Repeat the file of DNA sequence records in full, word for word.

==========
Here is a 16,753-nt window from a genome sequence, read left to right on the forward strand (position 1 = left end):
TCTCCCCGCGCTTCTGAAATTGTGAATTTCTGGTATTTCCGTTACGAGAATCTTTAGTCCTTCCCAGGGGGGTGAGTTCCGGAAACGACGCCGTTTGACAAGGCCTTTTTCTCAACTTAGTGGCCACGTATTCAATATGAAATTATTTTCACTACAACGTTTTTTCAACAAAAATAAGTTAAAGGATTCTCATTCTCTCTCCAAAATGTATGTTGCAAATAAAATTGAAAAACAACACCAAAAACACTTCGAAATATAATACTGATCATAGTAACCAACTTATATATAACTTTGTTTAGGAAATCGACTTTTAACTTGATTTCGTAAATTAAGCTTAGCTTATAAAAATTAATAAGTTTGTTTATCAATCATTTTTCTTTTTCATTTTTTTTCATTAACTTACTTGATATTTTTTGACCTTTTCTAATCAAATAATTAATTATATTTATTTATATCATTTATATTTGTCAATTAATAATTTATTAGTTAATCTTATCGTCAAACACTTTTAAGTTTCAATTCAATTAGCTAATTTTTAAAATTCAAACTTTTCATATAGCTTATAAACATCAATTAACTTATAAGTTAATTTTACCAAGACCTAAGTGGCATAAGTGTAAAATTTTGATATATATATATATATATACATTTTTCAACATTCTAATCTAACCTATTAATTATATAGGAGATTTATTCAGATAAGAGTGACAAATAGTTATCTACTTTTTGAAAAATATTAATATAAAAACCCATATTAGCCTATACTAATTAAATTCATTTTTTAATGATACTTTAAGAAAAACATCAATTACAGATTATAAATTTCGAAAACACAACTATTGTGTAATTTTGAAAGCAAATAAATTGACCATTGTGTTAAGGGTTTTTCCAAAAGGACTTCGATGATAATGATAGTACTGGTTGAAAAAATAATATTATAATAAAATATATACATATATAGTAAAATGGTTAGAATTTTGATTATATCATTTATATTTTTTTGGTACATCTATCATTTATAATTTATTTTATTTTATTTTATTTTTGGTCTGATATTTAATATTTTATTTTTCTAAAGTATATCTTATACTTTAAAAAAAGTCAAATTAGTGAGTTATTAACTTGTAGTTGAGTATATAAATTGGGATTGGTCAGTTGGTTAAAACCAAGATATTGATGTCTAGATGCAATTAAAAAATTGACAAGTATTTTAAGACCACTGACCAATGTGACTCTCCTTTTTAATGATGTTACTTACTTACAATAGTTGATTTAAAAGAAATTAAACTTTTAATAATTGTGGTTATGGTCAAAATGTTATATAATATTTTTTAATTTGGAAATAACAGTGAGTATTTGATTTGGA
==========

Here is a 16,753-nt window from a genome sequence, read left to right on the forward strand (position 1 = left end):
TCTCCCCGCGCTTCTGAAATTGTGAATTTCTGGTATTTCCGTTACGAGAATCTTTAGTCCTTCCCAGGGGGGTGAGTTCCGGAAACGACGCCGTTTGACAAGGCCTTTTTCTCAACTTAGTGGCCACGTATTCAATATGAAATTATTTTCACTACAACGTTTTTTCAACAAAAATAAGTTAAAGGATTCTCATTCTCTCTCCAAAATGTATGTTGCAAATAAAATTGAAAAACAACACCAAAAACACTTCGAAATATAATACTGATCATAGTAACCAACTTATATATAACTTTGTTTAGGAAATCGACTTTTAACTTGATTTCGTAAATTAAGCTTAGCTTATAAAAATTAATAAGTTTGTTTATCAATCATTTTTCTTTTTCATTTTTTTTCATTAACTTACTTGATATTTTTTGACCTTTTCTAATCAAATAATTAATTATATTTATTTATATCATTTATATTTGTCAATTAATAATTTATTAGTTAATCTTATCGTCAAACACTTTTAAGTTTCAATTCAATTAGCTAATTTTTAAAATTCAAACTTTTCATATAGCTTATAAACATCAATTAACTTATAAGTTAATTTTACCAAGACCTAAGTGGCATAAGTGTAAAATTTTGATATATATATATATATATACATTTTTCAACATTCTAATCTAACCTATTAATTATATAGGAGATTTATTCAGATAAGAGTGACAAATAGTTATCTACTTTTTGAAAAATATTAATATAAAAACCCATATTAGCCTATACTAATTAAATTCATTTTTTAATGATACTTTAAGAAAAACATCAATTACAGATTATAAATTTCGAAAACACAACTATTGTGTAATTTTGAAAGCAAATAAATTGACCATTGTGTTAAGGGTTTTTCCAAAAGGACTTCGATGATAATGATAGTACTGGTTGAAAAAATAATATTATAATAAAATATATACATATATAGTAAAATGGTTAGAATTTTGATTATATCATTTATATTTTTTTGGTACATCTATCATTTATAATTTATTTTATTTTATTTTATTTTTGGTCTGATATTTAATATTTTATTTTTCTAAAGTATATCTTATACTTTAAAAAAAGTCAAATTAGTGAGTTATTAACTTGTAGTTGAGTATATAAATTGGGATTGGTCAGTTGGTTAAAACCAAGATATTGATGTCTAGATGCAATTAAAAAATTGACAAGTATTTTAAGACCACTGACCAATGTGACTCTCCTTTTTAATGATGTTACTTACTTACAATAGTTGATTTAAAAGAAATTAAACTTTTAATAATTGTGGTTATGGTCAAAATGTTATATAATATTTTTTAATTTGGAAATAACAGTGAGTATTTGATTTGGA